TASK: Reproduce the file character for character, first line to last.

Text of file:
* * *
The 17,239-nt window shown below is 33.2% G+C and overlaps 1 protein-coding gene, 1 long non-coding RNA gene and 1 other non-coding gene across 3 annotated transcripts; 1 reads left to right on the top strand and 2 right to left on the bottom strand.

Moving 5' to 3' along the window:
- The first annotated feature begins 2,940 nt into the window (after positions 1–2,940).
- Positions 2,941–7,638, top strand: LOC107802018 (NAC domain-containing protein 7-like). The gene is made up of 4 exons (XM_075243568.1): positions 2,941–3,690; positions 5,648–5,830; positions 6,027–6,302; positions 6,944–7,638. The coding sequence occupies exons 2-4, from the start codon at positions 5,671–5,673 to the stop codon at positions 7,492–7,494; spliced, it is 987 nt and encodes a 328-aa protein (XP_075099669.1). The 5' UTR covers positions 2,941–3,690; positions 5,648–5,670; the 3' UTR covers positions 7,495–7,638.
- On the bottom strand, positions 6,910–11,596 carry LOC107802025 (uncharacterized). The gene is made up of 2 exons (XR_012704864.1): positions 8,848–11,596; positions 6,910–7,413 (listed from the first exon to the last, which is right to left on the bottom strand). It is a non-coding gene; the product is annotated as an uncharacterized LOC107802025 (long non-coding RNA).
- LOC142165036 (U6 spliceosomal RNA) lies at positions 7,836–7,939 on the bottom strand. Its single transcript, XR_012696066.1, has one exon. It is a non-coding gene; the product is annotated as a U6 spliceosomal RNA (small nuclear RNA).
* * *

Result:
The 17,239-nt window shown below is 33.2% G+C and overlaps 1 protein-coding gene, 1 long non-coding RNA gene and 1 other non-coding gene across 3 annotated transcripts; 1 reads left to right on the top strand and 2 right to left on the bottom strand.

Moving 5' to 3' along the window:
- The first annotated feature begins 2,940 nt into the window (after positions 1–2,940).
- Positions 2,941–7,638, top strand: LOC107802018 (NAC domain-containing protein 7-like). The gene is made up of 4 exons (XM_075243568.1): positions 2,941–3,690; positions 5,648–5,830; positions 6,027–6,302; positions 6,944–7,638. The coding sequence occupies exons 2-4, from the start codon at positions 5,671–5,673 to the stop codon at positions 7,492–7,494; spliced, it is 987 nt and encodes a 328-aa protein (XP_075099669.1). The 5' UTR covers positions 2,941–3,690; positions 5,648–5,670; the 3' UTR covers positions 7,495–7,638.
- On the bottom strand, positions 6,910–11,596 carry LOC107802025 (uncharacterized). The gene is made up of 2 exons (XR_012704864.1): positions 8,848–11,596; positions 6,910–7,413 (listed from the first exon to the last, which is right to left on the bottom strand). It is a non-coding gene; the product is annotated as an uncharacterized LOC107802025 (long non-coding RNA).
- LOC142165036 (U6 spliceosomal RNA) lies at positions 7,836–7,939 on the bottom strand. Its single transcript, XR_012696066.1, has one exon. It is a non-coding gene; the product is annotated as a U6 spliceosomal RNA (small nuclear RNA).